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Find the zeroes of the derivative?

  1. Oct 17, 2008 #1
    1. The problem statement, all variables and given/known data
    (3x^3-2x^2)-4x on the interval [-1,1]
    Find the value of x that yields the global minimum.


    2. Relevant equations
    The derivative is 6x+4x-3


    3. The attempt at a solution
    Im not really sure. Don't I just find the zeroes of the derivative? It asks me for the EXACT answer which means the quadratic formula solution, but Im not sure how to.. Get there.
     
  2. jcsd
  3. Oct 17, 2008 #2
    Re: Extrema

    You can't always be sure that the minimum on [-1, 1] lies on a zero of the derivative. Find where the derivative is 0, plug those x values back into the equation, then test both ends.
     
  4. Oct 17, 2008 #3

    HallsofIvy

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    Staff Emeritus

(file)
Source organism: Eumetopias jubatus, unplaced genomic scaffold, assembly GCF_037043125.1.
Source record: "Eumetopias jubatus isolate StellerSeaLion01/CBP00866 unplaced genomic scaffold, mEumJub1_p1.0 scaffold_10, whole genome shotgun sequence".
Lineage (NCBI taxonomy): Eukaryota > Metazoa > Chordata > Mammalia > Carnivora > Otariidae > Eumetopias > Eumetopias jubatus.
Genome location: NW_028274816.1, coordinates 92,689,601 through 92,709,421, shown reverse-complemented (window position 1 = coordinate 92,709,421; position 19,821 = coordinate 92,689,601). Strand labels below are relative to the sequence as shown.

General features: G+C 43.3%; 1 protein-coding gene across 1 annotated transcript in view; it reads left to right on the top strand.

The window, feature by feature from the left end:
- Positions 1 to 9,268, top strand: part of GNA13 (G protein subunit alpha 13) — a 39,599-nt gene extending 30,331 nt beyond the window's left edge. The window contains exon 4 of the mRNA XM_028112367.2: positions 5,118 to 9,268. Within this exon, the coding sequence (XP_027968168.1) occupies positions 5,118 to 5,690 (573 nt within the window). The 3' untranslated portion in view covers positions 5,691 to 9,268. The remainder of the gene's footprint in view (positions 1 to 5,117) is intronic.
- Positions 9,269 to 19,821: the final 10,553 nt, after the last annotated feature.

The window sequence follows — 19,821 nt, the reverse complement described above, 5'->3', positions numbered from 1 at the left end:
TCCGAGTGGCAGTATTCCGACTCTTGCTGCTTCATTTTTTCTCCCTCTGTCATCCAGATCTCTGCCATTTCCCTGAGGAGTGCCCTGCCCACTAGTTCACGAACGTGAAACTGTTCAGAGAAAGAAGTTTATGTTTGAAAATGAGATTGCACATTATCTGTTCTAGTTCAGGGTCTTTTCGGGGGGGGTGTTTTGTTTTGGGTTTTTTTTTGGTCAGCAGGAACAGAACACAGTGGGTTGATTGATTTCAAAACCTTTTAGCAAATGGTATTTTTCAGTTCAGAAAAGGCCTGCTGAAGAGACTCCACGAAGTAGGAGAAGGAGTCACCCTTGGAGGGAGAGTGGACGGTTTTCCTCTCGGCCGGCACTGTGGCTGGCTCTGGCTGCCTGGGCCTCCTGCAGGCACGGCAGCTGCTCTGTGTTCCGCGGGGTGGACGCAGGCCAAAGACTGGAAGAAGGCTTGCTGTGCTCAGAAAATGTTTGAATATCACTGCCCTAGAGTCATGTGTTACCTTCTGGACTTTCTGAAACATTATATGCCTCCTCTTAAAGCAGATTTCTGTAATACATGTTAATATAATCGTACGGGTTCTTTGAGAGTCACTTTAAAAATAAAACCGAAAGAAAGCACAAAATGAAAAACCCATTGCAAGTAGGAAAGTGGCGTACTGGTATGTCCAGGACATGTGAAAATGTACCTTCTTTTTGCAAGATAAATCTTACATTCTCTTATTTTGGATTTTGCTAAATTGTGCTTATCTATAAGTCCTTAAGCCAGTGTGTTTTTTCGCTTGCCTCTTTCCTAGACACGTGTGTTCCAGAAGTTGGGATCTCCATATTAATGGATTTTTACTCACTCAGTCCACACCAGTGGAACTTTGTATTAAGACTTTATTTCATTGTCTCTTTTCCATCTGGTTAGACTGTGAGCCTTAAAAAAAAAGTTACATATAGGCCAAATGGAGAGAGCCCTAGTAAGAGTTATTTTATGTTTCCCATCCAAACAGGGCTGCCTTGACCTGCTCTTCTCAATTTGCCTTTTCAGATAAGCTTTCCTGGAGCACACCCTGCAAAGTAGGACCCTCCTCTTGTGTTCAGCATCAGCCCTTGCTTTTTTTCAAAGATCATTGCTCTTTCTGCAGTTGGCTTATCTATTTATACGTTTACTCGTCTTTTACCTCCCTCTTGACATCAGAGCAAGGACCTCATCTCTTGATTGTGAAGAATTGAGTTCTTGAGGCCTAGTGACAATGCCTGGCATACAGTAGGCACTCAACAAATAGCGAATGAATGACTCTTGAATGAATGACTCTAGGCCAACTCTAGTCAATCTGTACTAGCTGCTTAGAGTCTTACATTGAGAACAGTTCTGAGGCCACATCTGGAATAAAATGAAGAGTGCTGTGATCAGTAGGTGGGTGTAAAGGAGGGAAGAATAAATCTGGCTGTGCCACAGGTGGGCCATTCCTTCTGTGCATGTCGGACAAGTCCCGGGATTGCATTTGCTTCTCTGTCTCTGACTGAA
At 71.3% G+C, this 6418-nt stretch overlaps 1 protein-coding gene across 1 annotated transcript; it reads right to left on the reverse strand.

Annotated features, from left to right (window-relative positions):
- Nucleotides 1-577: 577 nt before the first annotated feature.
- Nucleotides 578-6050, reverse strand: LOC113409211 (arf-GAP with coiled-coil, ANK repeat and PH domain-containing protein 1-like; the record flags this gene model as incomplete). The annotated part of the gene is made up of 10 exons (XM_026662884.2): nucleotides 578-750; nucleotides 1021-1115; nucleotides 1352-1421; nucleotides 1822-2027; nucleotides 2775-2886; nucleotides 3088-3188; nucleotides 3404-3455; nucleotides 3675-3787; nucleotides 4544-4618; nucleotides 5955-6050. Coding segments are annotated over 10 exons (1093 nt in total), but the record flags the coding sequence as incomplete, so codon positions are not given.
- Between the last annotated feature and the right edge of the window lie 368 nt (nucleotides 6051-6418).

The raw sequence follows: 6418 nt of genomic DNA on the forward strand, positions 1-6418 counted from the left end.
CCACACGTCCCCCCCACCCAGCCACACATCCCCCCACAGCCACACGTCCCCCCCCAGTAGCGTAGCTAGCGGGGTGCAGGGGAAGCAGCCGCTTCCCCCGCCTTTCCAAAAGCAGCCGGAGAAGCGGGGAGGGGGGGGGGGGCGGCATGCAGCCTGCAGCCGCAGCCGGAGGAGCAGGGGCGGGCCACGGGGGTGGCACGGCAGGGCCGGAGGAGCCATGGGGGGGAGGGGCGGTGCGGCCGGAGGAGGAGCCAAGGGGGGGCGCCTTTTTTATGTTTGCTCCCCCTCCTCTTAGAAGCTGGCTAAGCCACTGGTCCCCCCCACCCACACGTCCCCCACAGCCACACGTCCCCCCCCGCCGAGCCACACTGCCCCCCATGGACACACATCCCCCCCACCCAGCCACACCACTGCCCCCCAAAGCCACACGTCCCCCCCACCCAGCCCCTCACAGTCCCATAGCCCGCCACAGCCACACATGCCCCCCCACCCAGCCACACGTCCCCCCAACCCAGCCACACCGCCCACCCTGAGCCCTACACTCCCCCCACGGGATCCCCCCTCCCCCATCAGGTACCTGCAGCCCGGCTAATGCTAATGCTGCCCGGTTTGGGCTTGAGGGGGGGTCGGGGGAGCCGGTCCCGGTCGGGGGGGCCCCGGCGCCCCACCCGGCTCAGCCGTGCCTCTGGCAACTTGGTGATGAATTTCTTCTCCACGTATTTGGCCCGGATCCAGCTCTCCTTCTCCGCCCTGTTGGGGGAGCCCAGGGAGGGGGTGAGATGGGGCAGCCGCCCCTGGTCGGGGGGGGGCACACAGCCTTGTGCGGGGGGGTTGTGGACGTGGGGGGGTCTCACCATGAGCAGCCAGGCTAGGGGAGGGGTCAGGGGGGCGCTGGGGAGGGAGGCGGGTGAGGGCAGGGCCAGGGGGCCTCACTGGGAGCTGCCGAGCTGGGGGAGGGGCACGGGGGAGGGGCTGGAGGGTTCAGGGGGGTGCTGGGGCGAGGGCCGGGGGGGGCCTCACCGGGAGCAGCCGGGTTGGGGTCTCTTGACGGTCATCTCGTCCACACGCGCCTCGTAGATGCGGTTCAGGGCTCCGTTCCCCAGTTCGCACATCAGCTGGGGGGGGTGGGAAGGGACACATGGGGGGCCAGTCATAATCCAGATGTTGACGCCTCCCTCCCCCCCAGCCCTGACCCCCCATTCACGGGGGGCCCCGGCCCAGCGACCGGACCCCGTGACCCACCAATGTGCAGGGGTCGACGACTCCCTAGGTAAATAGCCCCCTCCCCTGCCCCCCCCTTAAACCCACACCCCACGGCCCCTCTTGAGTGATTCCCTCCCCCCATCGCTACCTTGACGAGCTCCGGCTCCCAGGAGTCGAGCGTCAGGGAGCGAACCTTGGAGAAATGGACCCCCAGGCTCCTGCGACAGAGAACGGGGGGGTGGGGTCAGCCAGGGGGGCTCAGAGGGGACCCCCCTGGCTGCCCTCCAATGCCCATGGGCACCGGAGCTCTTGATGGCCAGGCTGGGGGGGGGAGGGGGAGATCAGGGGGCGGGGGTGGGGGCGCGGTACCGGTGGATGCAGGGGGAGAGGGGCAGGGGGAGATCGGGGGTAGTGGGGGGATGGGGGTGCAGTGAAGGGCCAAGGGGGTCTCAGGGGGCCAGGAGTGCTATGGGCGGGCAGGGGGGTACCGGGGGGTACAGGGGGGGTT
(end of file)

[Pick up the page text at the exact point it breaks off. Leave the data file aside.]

Science Advisor

    Re: Extrema

    The max and min of a function on a give set can occur at three kinds of points:
    1) At a point in the interior of the set where the derivative does not exist
    2) At a point in the interior of the set where the derivative is 0
    3) On the boundary of the set- which in the case of an interval consists of the two endpoints.

    In this problem the derivative always exist so there are no points of type (1).

    The derivative of (3x^3-2x^2)-4x is NOT " 6x+4x-3", it is 9x2- 4x- 4. The points at which that is 0 are indeed irrational but you can still calculate them exactly, using the quadratic formula. Since the problem asks only for the value of x at which the function has a minimum value, that should be enough. Even with approximate values for the function value at those points, you might be able to show that one of them gives the minimum value, or that the minimum is at an endpoint.
     
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